The Idea of a University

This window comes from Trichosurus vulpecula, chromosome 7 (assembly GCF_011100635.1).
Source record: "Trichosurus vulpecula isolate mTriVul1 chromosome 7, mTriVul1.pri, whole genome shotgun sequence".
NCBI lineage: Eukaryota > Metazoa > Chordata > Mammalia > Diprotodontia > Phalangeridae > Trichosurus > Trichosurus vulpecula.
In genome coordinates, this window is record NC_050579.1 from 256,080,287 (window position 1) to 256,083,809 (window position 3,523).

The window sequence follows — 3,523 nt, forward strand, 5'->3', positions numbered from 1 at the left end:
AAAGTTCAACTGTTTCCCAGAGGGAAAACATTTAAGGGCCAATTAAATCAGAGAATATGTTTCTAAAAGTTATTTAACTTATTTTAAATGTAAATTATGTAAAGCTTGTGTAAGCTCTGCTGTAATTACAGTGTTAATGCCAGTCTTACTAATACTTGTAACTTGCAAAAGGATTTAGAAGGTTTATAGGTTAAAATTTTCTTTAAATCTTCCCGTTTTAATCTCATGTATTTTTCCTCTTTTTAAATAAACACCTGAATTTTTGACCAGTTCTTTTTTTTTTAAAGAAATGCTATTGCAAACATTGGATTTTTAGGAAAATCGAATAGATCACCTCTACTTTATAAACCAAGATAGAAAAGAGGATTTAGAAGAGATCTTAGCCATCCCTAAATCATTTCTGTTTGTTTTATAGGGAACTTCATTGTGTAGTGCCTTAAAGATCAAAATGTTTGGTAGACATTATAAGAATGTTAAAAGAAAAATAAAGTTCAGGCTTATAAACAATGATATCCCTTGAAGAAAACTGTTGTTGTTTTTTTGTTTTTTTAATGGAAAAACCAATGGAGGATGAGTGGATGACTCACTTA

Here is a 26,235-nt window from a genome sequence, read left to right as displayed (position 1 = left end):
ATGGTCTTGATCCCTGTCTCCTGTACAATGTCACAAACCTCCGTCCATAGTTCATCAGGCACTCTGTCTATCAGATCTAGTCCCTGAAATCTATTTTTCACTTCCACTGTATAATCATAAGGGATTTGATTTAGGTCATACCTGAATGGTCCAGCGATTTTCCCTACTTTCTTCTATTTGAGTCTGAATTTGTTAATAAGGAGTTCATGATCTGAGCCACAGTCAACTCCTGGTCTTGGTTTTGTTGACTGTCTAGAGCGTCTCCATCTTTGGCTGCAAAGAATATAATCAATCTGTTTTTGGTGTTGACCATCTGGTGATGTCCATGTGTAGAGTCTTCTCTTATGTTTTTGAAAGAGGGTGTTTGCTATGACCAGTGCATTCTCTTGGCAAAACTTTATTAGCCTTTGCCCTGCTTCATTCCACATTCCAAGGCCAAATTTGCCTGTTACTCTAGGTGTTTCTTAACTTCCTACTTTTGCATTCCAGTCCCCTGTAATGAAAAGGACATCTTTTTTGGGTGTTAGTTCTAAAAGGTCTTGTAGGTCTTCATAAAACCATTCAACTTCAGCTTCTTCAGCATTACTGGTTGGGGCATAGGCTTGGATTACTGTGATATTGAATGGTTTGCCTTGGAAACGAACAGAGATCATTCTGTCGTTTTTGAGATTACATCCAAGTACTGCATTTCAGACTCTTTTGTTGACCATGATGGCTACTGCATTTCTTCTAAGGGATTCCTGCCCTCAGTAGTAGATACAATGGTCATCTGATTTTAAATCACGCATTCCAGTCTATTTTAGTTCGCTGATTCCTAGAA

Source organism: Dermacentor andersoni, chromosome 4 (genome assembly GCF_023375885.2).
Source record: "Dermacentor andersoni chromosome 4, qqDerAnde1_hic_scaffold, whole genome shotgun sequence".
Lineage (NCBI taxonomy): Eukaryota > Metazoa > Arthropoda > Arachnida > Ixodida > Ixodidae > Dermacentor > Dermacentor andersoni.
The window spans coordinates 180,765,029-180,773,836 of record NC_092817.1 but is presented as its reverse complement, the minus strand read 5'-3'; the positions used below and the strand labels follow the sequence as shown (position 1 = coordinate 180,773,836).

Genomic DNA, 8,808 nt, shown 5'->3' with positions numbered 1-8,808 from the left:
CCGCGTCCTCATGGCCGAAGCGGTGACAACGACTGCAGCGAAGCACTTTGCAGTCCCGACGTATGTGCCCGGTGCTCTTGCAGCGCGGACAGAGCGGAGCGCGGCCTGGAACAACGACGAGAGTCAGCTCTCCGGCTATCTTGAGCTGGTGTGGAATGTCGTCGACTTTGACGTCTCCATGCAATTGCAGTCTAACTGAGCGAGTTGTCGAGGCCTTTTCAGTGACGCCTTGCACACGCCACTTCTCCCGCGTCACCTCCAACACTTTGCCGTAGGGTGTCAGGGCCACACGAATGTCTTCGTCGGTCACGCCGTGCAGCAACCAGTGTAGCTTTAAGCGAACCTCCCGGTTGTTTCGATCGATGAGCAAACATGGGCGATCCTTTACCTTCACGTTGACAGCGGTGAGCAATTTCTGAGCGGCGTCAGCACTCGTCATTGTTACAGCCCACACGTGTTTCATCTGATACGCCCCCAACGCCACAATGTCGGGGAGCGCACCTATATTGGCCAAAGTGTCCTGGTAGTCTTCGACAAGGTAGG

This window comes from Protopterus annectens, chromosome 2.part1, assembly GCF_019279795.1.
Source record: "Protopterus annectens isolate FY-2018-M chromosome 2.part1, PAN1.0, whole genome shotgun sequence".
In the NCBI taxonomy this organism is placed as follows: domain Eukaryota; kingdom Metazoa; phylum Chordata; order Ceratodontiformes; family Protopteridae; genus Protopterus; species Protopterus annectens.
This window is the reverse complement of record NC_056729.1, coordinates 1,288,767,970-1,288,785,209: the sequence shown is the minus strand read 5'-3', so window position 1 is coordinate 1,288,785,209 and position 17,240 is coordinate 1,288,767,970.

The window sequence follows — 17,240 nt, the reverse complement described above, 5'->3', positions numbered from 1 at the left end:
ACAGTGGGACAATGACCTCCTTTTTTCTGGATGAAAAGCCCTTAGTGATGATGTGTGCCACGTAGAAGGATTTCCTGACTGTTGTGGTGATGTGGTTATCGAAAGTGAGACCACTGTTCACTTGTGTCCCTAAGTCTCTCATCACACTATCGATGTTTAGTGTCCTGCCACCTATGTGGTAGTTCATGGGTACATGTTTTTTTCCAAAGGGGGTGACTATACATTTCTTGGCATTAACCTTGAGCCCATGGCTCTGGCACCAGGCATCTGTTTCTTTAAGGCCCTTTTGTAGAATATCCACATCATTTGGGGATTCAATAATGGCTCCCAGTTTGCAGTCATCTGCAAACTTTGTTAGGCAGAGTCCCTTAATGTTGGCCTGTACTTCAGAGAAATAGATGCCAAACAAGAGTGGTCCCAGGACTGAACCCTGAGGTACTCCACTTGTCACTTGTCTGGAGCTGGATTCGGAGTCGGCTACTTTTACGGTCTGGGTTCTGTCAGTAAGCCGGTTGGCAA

that the truth was almost the reverse of this doctrine. Nor are many words required to show it. Such a doctrine, as is contained in the passage of the author whom I quoted when I began, goes upon the assumption that one language is just like another language,—that every language has all the ideas, turns of thought, delicacies of expression, figures, associations, abstractions, points of view, which every other language has. Now, as far as regards Science, it is true that all languages are pretty much alike for the purposes of Science; but even in this respect some are more suitable than others, which have to coin words, or to borrow them, in order to express scientific ideas. But if languages are not all equally adapted even to furnish symbols for those universal and eternal truths in which Science consists, how can they reasonably be expected to be all equally rich, equally forcible, equally musical, equally exact, equally happy in expressing the

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